Roy G. Krenkel: Father of Heroic Fantasy – A Centennial Celebration

Roy G. Krenkel illustrated numerous works by Edgar Rice Burroughs, Robert E. Howard, Lin Carter, and more. But many of Krenkles works-what he calls his “Doodles,” in a characteristically self-effacing manner-were rarely seen by even his biggest fans. And while many of Roy’s doodles were simple drawings, many were finished illustrations done for the pure pleasure of creating art. Most of the images in this book are published here for the very first time (courtesy of and with the full cooperation of the Krenkel Estate), and nearly all have been painstakingly scanned from the original art (in a manner akin to IDW’s Eisner Award-winning Artist’s Edition series) with the goal being to showcase Krenkel’s gorgeous original art in a way it has never been seen before. While the realms of science fiction, heroic fantasy, paleontology, and historical reconstruction were particular specialties of Roy’s, his pen, brush, and palette knew no boundaries.

This is a departure here for reviews on the Artist’s Edition Index as this is not a book of scanned comic art. But it includes comic art and it’s a book of scanned art so it should fit right in.

In case you skipped over it, go back and read the publisher’s blurb at the top of the page. This book is a collection of unpublished works, ranging from quick sketches to mostly completed paintings. The bulk of the material has never been seen by the public. Go through the photos here and decide if you’re happy with some rough and unfinished work.

We’re presented with two introductions, a foreword and an afterword. I’m not sure any of them enlightened me about Krenkel, and a biography of a few pages would have helped immensely. But this statement in the foreword sets the stage.

We are now prepared to step aside and let the pictures speak for themselves.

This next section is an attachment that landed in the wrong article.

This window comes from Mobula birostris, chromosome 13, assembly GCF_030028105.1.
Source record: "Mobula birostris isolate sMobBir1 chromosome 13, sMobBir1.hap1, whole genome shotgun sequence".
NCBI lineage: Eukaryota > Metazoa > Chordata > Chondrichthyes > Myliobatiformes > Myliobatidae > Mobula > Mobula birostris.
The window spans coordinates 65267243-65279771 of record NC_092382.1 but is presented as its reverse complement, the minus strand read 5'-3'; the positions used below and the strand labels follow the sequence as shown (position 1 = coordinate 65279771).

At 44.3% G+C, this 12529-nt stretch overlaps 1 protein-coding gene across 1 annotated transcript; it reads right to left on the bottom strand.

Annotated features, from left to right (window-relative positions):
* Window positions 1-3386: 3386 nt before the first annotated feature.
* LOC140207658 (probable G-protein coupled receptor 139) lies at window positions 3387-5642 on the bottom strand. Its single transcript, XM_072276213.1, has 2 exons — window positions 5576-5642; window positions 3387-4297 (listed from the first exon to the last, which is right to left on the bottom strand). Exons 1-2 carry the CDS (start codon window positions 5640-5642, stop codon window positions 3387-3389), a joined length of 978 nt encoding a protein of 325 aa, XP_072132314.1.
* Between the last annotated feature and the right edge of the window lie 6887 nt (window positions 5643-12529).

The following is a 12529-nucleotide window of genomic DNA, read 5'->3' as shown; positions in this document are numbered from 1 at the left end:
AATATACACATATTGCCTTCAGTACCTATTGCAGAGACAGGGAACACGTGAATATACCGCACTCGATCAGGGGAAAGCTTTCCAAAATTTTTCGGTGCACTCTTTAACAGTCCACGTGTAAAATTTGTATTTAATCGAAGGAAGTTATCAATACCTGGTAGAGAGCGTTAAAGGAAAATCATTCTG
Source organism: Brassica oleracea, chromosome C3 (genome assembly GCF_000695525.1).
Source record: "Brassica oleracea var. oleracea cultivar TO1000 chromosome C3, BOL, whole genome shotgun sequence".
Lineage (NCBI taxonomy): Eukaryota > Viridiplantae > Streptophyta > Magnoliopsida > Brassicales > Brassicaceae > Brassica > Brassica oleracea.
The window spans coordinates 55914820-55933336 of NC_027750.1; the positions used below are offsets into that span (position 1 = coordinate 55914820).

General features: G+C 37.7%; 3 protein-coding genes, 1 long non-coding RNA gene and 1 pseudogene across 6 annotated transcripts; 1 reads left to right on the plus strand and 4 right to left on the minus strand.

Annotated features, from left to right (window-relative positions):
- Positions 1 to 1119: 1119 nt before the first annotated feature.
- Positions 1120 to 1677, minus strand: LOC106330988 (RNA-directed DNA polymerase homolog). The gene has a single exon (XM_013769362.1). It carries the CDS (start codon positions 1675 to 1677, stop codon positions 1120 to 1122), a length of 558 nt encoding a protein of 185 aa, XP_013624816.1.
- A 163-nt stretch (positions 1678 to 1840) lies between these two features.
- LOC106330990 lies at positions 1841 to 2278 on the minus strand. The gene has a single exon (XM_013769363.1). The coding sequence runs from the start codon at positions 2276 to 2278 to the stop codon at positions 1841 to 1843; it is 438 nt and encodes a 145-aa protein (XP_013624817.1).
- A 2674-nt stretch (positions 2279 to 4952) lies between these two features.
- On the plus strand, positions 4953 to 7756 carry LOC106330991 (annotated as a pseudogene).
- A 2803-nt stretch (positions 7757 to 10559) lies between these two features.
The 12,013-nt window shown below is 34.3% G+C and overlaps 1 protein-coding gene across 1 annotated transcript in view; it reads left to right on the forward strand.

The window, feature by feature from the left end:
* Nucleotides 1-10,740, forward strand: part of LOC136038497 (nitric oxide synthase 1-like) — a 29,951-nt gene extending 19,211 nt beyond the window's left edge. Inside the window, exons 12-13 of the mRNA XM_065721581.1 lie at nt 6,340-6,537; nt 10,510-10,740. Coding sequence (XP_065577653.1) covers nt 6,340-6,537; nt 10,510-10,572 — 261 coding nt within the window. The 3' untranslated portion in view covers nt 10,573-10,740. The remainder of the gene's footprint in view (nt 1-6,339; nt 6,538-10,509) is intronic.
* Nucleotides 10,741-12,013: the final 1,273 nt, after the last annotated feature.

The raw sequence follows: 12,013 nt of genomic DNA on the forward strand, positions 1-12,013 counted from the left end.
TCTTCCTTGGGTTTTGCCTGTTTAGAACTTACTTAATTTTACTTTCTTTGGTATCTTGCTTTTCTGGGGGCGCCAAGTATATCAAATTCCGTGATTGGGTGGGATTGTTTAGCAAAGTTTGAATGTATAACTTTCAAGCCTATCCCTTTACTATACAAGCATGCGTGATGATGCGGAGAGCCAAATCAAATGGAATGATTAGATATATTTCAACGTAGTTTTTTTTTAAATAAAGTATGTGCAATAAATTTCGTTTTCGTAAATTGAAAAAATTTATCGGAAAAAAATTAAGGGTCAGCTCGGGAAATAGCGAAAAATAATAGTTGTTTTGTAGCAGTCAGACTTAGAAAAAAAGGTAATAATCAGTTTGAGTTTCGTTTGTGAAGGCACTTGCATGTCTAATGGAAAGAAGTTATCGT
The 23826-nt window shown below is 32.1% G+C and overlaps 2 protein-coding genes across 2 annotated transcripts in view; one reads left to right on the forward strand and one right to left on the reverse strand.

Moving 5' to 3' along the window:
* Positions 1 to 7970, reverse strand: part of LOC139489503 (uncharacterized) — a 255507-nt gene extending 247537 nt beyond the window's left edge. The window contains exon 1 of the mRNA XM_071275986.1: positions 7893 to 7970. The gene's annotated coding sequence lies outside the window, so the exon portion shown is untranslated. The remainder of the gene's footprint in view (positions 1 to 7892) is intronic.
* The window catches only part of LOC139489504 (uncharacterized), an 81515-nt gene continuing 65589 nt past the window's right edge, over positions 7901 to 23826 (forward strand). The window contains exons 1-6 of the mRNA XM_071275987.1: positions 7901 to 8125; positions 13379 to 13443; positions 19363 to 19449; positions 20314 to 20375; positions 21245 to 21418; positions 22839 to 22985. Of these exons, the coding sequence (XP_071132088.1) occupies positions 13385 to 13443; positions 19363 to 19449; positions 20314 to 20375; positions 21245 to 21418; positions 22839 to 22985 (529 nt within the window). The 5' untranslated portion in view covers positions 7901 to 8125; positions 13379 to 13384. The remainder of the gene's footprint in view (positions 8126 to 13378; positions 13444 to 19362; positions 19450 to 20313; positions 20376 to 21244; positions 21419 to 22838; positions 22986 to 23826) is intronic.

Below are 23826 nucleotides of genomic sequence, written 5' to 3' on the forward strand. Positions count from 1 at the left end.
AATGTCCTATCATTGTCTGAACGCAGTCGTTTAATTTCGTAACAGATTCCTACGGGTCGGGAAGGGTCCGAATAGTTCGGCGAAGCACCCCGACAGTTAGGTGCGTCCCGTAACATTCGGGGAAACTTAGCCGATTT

A page before that they said this about the shoulder notes, which is a term I hadn’t heard but appreciate learning notes accompanying images have a name.

A word on the shoulder notes accompanying the pictures – the editors compiling this volume have for the most part largely allowed the pictures to go unaccompanied by text as we feel the drawings can stand on their own.

A rough estimate on my part is 60% of the images in the book have shoulder notes. And that’s a good thing since these pieces are mostly unpublished and as readers, we can use the context and background information to put them into some context.

The material is organized into eleven chapters covering a wide variety of topics. It covers almost every conceivable medium, from pastels to ballpoint pens. The images vary in size, but almost all have a large white border. Unfortunately, we don’t know what size the originals are, but it all presents very well. A few scans were not quite clear but they were few and far between.

Mentions of illustrators that influenced Krenkel flow through the shoulder notes, but it was the images and how Krenkel influenced a generation of illustrators that struck me. A few pages could be Kaluta, others Jones, and so on. A rich heritage indeed.

Dahlk’s design harkens us back to the early days of magazines and pulps. Strong colour choices of browns, and more specific, sepias. I enjoyed the illustrated borders of the front matter, the way it appears laid over the piece of art. The interior pages are simple and unadorned with only the art, shoulder notes, and page numbers. The endpapers work beautifully as the images chosen enlarge well. And while I appreciate the look of the cover I wish it was leather and the corners were real brass!

Production is excellent. Heavy paper stock in a sewn binding. The matte paper stock plays well with the overall concept of the volume and its contents. The paper could have been heavier as we get bleedthrough when the previous page had an image larger than the current page, or if the opposite page’s image is darker.

I was wholely unfamiliar with Krenkel and this was my first exposure to his work. I bought this volume on the strength of Scott Dunbier’s commitment to original art, and I wasn’t disappointed. There are many pieces in here I don’t care for, but some that simply blow me away; I’ve included those in the images above. I haven’t become a fan after going through this volume several times, but I have formed an appreciation for the skill and craftsmanship displayed.